סקירה זו באדיבות אתר מדיקונטקסט:WESTPORT, CT (Reuters Health) – In patients with primary knee osteoarthritis (OA), even a small misalignment of the knee increases the risk of disease progression, according to a report in The Journal of the American Medical Association for July 11.
Over 18 months, Dr. Leena Sharma, from Northwestern University Medical School, Chicago, and colleagues studied the effects of knee alignment among 237 individuals with primary knee OA.
The researchers found that after adjusting for age, sex and body mass index, baseline varus alignment was associated with a fourfold increase in the odds of medial OA progression. Similarly, baseline valgus malalignment was associated with an almost fivefold increase in the odds for lateral OA progression.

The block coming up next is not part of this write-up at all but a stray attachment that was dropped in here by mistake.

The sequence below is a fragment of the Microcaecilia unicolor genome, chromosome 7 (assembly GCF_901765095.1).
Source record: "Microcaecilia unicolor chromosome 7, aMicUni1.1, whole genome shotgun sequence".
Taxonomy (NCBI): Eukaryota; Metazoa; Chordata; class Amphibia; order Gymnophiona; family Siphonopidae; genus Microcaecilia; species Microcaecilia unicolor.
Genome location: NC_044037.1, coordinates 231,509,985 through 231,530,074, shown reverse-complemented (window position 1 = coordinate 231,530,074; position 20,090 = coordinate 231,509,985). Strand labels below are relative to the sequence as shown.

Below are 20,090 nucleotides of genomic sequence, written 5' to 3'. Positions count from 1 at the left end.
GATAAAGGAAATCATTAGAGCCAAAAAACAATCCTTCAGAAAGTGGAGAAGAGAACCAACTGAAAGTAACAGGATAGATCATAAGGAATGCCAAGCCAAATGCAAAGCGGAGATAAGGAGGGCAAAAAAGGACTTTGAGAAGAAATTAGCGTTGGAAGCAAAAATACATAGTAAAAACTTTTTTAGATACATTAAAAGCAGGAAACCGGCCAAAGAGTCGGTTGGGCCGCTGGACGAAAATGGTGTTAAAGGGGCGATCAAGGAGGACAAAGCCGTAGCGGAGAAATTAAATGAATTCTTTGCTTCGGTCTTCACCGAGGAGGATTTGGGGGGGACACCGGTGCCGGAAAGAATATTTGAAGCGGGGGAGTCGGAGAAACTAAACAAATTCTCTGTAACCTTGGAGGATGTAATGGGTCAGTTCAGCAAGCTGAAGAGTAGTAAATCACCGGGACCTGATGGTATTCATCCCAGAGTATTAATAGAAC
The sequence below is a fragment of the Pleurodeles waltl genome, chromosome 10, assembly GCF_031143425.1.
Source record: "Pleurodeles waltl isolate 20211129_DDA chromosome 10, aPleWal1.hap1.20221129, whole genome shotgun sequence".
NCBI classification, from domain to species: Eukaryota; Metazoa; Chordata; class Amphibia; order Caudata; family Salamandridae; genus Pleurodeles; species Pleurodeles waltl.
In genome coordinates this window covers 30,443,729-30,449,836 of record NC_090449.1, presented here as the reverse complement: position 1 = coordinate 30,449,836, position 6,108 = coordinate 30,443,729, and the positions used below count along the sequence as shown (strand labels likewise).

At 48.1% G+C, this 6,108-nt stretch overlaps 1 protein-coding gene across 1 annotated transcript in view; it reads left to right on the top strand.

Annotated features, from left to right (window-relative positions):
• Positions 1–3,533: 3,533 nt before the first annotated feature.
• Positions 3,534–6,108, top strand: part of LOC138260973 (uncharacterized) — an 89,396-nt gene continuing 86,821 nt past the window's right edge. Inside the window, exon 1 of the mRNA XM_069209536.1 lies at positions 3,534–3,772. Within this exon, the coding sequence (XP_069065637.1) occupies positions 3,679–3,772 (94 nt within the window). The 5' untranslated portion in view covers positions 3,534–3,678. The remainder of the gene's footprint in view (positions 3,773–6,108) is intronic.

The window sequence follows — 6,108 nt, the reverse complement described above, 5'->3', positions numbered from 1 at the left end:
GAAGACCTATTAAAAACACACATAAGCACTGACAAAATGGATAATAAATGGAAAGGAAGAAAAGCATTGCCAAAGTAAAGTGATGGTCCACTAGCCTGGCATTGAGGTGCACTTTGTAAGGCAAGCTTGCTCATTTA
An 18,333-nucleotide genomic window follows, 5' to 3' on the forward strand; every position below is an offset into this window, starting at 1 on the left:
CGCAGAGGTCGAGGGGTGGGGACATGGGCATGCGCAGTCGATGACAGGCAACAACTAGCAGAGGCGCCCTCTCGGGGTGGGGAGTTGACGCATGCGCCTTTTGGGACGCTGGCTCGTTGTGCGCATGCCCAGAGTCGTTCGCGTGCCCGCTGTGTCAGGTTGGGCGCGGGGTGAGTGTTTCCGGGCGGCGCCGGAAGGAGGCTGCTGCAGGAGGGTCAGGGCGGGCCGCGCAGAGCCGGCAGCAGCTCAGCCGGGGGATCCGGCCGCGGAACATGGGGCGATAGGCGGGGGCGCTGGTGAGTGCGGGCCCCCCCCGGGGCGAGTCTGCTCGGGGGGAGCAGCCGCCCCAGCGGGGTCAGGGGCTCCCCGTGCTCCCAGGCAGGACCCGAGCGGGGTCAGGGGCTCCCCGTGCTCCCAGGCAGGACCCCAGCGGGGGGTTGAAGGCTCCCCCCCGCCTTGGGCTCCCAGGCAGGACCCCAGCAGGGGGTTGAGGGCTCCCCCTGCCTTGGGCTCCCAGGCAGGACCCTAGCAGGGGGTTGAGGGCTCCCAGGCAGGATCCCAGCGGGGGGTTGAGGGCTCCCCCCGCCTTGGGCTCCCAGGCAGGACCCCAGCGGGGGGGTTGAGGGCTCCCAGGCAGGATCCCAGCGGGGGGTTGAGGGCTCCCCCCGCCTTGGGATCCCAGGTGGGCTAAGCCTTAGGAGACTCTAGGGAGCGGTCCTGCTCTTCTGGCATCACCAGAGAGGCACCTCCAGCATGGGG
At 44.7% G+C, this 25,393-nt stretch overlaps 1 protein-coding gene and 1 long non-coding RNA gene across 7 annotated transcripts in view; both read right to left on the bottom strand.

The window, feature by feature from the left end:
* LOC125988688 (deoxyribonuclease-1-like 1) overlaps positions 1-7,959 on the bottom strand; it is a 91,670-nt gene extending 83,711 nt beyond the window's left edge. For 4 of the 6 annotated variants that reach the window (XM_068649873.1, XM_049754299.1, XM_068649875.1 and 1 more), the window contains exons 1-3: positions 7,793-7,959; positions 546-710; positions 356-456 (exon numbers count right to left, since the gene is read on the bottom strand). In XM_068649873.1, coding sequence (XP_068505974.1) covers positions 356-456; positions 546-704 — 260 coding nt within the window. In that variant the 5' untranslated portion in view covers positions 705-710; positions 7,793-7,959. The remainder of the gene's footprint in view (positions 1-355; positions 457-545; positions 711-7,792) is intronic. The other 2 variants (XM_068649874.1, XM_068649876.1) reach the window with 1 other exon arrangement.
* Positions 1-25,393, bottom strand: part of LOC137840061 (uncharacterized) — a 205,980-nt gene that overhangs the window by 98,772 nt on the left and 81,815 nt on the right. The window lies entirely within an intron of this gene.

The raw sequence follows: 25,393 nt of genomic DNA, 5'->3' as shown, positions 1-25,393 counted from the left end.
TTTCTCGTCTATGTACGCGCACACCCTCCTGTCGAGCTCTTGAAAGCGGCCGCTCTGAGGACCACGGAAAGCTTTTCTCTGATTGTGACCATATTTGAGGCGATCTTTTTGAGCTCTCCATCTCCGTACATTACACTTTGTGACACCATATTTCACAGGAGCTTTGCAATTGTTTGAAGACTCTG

In addition, the severity of the malalignment was associated with greater medial and lateral joint space loss.
Dr. Sharma's group also found that a malalignment of more that 5% in both knees, in either direction, at baseline correlated with a significant deterioration in function over 18 months, compared with an malalignment of less than 5%.
"For clinicians these findings give them an idea of what is ahead for their patients," Dr. Sharma told Reuters Health. In addition, she said that because malalignment contributes to disease progression it might be a target for intervention.
These findings, she believes, support the need for studies to address the stresses that malalignment imposes on the knee. "There are a variety of conservative therapies that might address those stresses and…there are some surgical options," Dr. Sharma added.